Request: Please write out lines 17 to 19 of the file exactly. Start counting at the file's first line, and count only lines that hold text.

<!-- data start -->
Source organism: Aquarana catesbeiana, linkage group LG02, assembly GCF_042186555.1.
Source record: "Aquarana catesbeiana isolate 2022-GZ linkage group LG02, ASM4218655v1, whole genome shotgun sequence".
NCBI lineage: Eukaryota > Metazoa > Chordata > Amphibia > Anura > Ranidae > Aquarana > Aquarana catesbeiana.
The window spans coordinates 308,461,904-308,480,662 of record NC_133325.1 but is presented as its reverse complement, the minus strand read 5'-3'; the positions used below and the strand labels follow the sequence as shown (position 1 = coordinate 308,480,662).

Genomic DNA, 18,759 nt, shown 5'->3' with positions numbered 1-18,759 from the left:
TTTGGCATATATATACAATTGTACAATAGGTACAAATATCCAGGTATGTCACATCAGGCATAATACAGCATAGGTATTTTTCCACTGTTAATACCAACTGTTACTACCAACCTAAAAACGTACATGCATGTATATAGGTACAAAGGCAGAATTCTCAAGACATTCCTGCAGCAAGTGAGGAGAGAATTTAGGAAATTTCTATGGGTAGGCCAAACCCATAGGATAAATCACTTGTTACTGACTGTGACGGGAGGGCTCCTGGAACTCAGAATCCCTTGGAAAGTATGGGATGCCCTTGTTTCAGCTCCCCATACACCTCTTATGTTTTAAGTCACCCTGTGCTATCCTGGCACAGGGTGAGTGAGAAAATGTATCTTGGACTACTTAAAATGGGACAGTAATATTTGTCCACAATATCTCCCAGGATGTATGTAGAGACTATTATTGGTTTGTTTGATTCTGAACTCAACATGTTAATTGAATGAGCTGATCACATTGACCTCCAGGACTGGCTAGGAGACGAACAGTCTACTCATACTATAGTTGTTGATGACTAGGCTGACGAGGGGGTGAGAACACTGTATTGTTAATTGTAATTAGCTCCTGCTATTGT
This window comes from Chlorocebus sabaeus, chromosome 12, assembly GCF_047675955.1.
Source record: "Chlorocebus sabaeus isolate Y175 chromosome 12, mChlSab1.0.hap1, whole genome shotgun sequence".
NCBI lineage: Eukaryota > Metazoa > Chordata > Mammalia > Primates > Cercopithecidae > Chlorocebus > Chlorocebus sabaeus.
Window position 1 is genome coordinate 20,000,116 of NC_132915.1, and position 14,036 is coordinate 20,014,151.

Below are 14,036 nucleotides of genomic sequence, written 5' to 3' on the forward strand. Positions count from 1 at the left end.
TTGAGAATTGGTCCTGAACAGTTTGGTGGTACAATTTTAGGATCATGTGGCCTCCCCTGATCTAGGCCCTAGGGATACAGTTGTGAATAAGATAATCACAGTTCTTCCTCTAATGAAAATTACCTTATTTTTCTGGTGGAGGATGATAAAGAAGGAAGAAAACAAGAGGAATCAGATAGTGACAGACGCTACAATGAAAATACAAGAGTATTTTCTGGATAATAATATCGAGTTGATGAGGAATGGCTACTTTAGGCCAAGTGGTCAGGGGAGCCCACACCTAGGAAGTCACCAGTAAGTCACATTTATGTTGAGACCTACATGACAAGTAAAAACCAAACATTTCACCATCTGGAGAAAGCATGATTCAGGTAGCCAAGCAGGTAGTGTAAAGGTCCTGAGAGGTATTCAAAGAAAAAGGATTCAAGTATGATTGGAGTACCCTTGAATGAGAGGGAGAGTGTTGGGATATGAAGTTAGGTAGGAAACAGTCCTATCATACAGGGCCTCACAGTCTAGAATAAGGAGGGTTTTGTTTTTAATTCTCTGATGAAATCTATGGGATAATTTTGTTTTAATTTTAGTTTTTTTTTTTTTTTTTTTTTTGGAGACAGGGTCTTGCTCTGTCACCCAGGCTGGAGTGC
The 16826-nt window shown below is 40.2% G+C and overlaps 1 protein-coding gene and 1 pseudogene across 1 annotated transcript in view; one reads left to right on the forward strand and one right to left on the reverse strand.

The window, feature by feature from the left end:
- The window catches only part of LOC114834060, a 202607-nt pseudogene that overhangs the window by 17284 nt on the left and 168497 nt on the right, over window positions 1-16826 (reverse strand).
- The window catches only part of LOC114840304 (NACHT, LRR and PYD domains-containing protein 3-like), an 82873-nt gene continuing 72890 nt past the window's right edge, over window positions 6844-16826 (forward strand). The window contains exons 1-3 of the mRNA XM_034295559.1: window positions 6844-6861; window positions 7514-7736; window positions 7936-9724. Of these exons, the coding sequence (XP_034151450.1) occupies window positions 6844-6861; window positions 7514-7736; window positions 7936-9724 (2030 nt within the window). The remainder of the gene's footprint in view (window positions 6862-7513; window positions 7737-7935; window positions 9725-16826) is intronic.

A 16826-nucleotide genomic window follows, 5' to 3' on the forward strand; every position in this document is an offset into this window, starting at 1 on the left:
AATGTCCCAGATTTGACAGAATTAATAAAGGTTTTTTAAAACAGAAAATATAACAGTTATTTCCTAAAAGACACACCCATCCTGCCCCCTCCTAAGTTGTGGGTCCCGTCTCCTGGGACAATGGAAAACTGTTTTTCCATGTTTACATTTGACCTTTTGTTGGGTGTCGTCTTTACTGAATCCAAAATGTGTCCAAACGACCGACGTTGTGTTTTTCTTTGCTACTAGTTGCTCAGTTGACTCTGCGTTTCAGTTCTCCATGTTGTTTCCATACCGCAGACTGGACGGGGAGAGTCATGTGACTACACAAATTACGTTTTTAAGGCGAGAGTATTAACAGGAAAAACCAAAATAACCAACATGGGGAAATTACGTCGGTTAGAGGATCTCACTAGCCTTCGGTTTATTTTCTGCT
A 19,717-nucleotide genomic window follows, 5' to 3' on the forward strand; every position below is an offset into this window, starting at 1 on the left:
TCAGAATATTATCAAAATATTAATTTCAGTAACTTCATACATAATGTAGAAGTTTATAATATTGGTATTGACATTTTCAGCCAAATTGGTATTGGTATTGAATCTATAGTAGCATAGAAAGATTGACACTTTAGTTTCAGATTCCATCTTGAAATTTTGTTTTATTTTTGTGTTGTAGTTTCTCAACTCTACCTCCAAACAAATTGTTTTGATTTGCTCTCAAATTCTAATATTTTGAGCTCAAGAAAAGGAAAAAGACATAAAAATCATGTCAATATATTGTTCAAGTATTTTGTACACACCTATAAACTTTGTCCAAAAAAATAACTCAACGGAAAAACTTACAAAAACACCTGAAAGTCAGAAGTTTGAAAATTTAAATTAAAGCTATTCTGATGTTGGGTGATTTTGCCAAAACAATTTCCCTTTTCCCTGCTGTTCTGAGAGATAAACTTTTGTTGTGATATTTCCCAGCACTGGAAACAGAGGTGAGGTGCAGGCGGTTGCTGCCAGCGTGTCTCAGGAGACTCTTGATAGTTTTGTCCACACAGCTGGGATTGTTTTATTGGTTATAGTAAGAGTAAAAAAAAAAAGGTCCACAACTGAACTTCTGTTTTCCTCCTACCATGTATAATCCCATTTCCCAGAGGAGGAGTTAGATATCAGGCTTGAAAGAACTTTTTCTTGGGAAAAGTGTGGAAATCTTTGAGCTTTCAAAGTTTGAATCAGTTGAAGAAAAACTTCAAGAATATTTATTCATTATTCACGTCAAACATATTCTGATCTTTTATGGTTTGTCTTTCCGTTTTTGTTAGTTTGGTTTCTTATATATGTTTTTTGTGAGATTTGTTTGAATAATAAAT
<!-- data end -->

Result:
A 16826-nucleotide genomic window follows, 5' to 3' on the forward strand; every position in this document is an offset into this window, starting at 1 on the left:
AATGTCCCAGATTTGACAGAATTAATAAAGGTTTTTTAAAACAGAAAATATAACAGTTATTTCCTAAAAGACACACCCATCCTGCCCCCTCCTAAGTTGTGGGTCCCGTCTCCTGGGACAATGGAAAACTGTTTTTCCATGTTTACATTTGACCTTTTGTTGGGTGTCGTCTTTACTGAATCCAAAATGTGTCCAAACGACCGACGTTGTGTTTTTCTTTGCTACTAGTTGCTCAGTTGACTCTGCGTTTCAGTTCTCCATGTTGTTTCCATACCGCAGACTGGACGGGGAGAGTCATGTGACTACACAAATTACGTTTTTAAGGCGAGAGTATTAACAGGAAAAACCAAAATAACCAACATGGGGAAATTACGTCGGTTAGAGGATCTCACTAGCCTTCGGTTTATTTTCTGCT
A 19,717-nucleotide genomic window follows, 5' to 3' on the forward strand; every position below is an offset into this window, starting at 1 on the left: